I guess we'll see what Arne does and doesn't do.

Wednesday, December 17, 2008


Researching Greek choruses for the musical Rachel and I are writing, I accidentally typed Electra in as author rather than title, and this

appeared. Oops.

I'd appreciate suggestions of plays to read that include some kind of chorus. If you suggest something in translation, I'd love suggestions for translations of the title as well. Recently read all of Anne Carson's translations--the four Euripides and Sophocles' Electra--I wish she'd translate everything the Greeks ever wrote.

Sunday, December 14, 2008

Form is to function as books are to reading...

From James' Gleick's op-ed in the Times a couple weeks ago: "It is significant that one says book lover and music lover and art lover but not record lover or CD lover or, conversely, text lover."

The whole piece is interesting--read it here.

(Not sure my subject title analogy works... was just talking with some fellow teachers about analogies and how useless they can be, plus how confusing on standardized tests...)

Saturday, December 13, 2008

Divorced kid

The little girl, maybe fourth or fifth grade, at Stumptown at the table next to me with her dad (weekend dad), is trying to convince him to buy her a laptop. She's been eyeing mine. "That way I could take it back and forth..."


Behind an SUV (though SUV implies wealth, size for the sake of size, and this one was old, beat-up, and used hard and well) with two bumper stickers: NRA member, and OUTSOURCE BUSH.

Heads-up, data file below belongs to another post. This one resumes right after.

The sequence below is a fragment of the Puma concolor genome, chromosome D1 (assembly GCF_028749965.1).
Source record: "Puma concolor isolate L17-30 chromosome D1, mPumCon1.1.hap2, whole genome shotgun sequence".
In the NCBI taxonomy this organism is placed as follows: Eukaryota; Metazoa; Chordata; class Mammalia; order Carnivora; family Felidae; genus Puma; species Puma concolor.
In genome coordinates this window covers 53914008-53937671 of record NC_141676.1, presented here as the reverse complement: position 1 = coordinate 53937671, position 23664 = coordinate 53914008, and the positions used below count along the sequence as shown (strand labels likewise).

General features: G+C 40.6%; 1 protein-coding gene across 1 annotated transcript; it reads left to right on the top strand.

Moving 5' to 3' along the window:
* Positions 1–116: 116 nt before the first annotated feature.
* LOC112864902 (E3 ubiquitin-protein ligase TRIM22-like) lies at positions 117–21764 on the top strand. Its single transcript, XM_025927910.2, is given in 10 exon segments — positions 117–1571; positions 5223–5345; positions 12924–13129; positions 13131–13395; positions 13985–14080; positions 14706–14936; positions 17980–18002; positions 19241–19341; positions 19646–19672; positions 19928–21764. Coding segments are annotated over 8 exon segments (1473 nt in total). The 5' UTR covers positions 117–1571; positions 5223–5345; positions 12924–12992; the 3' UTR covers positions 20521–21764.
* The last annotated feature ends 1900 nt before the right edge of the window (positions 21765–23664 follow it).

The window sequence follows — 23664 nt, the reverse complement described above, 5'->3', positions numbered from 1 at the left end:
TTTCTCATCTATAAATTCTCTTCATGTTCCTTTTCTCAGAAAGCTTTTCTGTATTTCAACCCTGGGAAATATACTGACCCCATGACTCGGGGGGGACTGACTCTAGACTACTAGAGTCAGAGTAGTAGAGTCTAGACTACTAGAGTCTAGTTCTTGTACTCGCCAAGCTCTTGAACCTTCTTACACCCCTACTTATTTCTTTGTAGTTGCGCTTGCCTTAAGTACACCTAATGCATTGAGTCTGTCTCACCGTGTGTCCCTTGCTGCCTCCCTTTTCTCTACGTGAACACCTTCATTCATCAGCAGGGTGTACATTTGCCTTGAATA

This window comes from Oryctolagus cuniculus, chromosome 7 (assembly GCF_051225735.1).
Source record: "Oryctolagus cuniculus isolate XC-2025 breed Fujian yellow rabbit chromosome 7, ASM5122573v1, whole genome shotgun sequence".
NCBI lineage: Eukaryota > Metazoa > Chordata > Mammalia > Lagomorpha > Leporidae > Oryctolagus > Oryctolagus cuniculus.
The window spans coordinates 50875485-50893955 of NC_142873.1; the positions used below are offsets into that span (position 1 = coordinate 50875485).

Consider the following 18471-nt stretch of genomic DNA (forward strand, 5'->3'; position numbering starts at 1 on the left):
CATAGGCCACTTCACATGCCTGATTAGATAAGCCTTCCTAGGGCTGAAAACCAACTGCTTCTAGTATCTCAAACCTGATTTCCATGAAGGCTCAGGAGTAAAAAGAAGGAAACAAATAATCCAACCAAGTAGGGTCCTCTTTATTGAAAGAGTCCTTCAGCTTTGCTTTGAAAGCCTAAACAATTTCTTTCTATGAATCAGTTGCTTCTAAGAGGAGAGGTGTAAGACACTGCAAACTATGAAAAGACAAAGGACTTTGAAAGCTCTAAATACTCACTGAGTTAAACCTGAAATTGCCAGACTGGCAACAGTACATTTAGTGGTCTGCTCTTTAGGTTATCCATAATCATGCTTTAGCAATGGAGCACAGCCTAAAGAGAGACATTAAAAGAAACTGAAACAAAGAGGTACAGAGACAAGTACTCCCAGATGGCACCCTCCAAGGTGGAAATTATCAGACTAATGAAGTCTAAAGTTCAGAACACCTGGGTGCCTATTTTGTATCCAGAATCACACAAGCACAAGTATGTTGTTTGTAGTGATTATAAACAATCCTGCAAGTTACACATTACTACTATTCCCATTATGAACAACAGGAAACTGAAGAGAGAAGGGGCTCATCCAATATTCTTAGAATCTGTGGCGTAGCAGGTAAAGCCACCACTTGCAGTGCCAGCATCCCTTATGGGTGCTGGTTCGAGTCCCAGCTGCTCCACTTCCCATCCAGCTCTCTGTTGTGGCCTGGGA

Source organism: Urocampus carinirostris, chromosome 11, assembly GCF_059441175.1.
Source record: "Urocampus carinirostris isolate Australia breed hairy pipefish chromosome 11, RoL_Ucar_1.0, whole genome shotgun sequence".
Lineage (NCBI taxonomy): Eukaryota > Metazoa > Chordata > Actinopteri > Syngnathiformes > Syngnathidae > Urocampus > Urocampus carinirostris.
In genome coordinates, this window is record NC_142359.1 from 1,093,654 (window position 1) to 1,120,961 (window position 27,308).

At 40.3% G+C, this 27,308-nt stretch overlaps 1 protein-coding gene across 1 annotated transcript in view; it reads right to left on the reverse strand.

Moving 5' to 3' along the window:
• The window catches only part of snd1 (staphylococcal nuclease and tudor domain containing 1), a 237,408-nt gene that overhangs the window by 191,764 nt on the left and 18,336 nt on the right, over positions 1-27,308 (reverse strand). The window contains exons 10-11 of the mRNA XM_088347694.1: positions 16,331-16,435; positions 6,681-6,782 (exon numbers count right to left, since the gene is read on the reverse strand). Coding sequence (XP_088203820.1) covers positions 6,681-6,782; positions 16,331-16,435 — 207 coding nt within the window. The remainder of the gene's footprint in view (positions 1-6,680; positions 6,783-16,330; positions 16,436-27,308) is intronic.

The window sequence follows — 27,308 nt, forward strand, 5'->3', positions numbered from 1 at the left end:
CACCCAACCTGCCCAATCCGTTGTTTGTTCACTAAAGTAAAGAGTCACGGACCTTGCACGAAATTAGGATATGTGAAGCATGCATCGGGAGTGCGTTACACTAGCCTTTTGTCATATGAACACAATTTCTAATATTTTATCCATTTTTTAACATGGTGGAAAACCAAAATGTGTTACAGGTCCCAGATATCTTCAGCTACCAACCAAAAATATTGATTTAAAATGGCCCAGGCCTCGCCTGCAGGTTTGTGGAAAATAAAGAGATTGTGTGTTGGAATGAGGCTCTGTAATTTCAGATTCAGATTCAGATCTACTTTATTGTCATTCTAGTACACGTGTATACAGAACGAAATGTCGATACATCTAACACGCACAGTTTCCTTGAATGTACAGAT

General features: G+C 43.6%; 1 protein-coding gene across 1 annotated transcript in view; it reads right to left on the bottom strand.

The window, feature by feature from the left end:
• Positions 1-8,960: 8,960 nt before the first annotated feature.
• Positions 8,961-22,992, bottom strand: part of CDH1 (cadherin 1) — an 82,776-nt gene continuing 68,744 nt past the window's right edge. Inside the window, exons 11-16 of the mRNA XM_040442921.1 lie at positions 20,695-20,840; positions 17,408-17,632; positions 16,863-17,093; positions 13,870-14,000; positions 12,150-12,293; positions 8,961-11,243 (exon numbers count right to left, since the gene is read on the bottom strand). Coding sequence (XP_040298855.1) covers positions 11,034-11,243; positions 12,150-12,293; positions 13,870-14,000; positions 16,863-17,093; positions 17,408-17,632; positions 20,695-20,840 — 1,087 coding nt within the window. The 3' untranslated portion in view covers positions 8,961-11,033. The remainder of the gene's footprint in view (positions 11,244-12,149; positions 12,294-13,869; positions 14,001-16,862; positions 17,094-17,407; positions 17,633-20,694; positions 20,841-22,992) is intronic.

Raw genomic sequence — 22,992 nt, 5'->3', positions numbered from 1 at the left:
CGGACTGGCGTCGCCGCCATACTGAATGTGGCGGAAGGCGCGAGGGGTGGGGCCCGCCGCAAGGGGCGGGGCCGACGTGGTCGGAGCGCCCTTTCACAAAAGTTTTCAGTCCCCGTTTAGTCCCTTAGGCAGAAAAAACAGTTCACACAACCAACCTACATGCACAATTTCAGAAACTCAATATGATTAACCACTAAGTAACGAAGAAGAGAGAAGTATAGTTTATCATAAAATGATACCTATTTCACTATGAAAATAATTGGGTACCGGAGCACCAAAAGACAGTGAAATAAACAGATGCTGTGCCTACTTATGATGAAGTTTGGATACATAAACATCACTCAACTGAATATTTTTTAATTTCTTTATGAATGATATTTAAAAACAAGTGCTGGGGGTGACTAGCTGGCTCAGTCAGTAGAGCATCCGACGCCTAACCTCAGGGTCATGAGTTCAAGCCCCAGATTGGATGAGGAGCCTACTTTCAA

Wednesday, December 10, 2008


I joined the OED word a day list, and I don't have time for any more email or internet shit, but they pick such nice words. Today, mallet, yesterday, sprightly, recently plausibility, assimilate, deboard... Go here to sign yourself up, or just to look at the daily word on their site.

Sunday, December 7, 2008

Overheard by L.J.

Text message from Lauren:

Overheard little kid conversation: Cars doesn't have wings. If it does it would fly. And cars doesn't fly.


Ugh. College interview! At Stumptown?! Poor girl. She's sitting so straight in her chair, across from a woman in fleece with a clipboard.

"I like Government better than AP US History, it's more current, you can relate it to what's happening. And I just feel smarter around people, I know what they're talking about in their conversations."

I can't stop listening.

"Um, I work at Java Juice?"

"I never really liked sports, I used to horseback ride, I like more... like, alternative sports."

"I'm interested in... like, I'm not very religious myself but..." and her voice gets very soft and I miss most of what she says until "...just my family, like, my culture, that's why I want to travel..." and she stares off anxiously while the woman interviewing her takes notes.

Monday, December 1, 2008

Favorite Word?

I really want to win the 20 volume OED from Powell's, but I am not sure I can answer the question:

"What's your favorite word? And why? What, in your opinion, is the strangest, or most useful, or ridiculously specific word in all of the English language?" (sic, right? awk, at least)

There's too many good words.

Oh, Elissa, that was a dumb statement. But true.

I know I just have to pick one, and defend it. But how do you pick?

I was thinking of having my students do this, but 1) I think it's too meta for them, and 2) I don't know if ANY of them would actually want an OED. They'd be excited about how much it was worth, but... yeah. Though if I could get some of them to write about a word with the dangling carrot being any kind of prize worth $895, so be it. We'll see.